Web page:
Cleridae
6-16mm. Of characteristic form with thorax narrower than elytra. Elytra broadest behind middle and with prominent shoulders, punctato-striate and without sculpture (cf.Lycidae). Brightly coloured and/or patterned, pubescent, this conspicuously outstanding on the thorax. Pronotum without side borders. Antennae gradually expanded apically or clubbed (Korynetes and Necrobia spp.)(cf.Cantharidae, Dascillidae). Tarsi 5-5-5 or 4-4-4 with some segments (usually 2-4) bilobed (Heteromerous families) and without appendages below claws (Trogositidae)

A small family of 10 genera and 14 spp. recorded from the British Isles although this includes 3 extinct species, 1 possibly resident introduction (Thaneroclerus buquet (Lefebvre)), and two resident introductions, (Paratillus carus (Newman) from Australia and Tarostenus univittatus (Rossi), a metropolitan species.) Attractive species associated with tree trunks, carcasses (Necrobia spp. scavenge dead diptera larvae and adults) and stored products; Necrobia rufipes De Geer has been found feeding on stored ham. Species associated with wood parasitize wood boring beetle larvae e.g Korynetes caeruleus (De G.), a rare and local southern english species, preys on Anobium punctatum and Xestobium rufovillosum (Anobiidae) its adult emergence being timed to coincide with that of its prey. Opilo mollis (L.) larvae are solitary and crawl around tunnels excavated by Anobium consuming larvae they come across, they are also capable of boring through softwood to find prey. Adults consume adult Anobium and eggs are not laid until this is done which may account for how adult Clerids emerge at the same time as their prey.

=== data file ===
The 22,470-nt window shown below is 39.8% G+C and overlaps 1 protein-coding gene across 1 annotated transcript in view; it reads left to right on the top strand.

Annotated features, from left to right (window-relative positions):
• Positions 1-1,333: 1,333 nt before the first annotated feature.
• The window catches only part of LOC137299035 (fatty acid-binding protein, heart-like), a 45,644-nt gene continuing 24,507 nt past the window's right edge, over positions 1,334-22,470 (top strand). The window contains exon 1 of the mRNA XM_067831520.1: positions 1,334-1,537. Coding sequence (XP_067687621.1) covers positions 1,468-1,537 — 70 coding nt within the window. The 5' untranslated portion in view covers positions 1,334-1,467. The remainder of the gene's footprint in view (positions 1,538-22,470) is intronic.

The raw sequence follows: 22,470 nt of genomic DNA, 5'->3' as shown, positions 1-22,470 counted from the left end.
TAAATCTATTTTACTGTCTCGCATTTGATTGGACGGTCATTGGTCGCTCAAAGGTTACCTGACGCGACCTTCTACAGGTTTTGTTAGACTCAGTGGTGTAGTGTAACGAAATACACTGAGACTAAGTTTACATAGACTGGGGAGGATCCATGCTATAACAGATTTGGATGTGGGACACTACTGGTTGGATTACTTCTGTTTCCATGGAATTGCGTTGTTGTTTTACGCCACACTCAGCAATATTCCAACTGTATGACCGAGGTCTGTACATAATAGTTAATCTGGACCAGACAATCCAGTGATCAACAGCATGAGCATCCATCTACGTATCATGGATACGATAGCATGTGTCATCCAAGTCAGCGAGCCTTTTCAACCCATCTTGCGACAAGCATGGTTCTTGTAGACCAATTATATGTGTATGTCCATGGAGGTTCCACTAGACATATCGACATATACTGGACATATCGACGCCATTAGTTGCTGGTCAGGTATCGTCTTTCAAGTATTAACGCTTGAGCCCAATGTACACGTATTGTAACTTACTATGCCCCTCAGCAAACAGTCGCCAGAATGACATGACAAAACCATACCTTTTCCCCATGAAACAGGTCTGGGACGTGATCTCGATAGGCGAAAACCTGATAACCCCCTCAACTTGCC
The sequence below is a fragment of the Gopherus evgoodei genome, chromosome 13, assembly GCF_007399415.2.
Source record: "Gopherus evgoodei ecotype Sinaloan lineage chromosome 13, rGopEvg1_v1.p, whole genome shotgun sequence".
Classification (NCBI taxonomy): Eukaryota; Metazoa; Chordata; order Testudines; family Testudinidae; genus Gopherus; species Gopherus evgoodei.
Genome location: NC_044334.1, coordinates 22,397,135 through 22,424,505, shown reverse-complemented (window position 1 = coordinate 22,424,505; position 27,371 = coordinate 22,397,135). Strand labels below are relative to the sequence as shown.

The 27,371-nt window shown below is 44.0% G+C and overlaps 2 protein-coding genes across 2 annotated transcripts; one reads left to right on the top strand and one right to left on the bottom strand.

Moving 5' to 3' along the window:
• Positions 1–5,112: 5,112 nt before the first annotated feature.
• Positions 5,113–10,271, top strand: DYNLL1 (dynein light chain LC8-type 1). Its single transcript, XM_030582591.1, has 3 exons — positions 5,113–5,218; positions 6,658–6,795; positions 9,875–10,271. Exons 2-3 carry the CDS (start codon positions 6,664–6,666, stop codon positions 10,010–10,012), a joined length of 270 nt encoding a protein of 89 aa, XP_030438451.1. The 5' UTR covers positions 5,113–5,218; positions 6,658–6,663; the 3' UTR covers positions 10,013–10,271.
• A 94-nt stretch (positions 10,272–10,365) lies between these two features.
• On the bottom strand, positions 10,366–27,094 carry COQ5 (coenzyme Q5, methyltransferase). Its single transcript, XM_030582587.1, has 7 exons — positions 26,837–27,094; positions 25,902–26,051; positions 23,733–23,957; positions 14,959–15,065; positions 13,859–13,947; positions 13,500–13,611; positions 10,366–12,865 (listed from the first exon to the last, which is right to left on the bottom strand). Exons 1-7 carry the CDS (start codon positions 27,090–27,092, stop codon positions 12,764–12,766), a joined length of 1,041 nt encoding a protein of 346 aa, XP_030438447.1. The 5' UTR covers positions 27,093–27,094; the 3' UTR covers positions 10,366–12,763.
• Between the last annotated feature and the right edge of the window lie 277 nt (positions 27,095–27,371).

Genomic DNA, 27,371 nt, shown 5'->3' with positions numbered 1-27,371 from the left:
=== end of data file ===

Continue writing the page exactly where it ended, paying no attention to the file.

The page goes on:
Joy's keys work well but several species are omitted. Lohse, G.A. deals with the British species with the exception of Paratillus carus (Newman) in Vol 6 of Die Kafer Mitteleuropas (1979). P.carus is described by Fisher(1944). Several species have occasionally occured with imports (Hinton, 1948. Morrison, 1966).

In Britain they are either rare or local in distribution but when found may be abundant. The Ant beetle, Thanasimus spp. are found under decaying resinous Fir or Pine bark, usually alone or rarely in pairs and in our experience in any given area many trees need to be examined before finding them.

Fisher, R.C. 1944. Ent.Mon.Mag. 80:132-134.
Hinton, H.E. 1948. Ent.Mon.Mag. 84:287
Morrison, B. 1966. Proc. Trans.S.Lon.Ent.Nat.Hist.Soc. 1966:85-86.


Thanasimus
formicarius

Thanasimus
formicarius

Tillus
elongatus

Tillus
elongatus

Tillus
elongatus

Tillus
elongatus

Tillus
elongatus

Korynetes

Necrobia
violacea

Opilo

Trichodes
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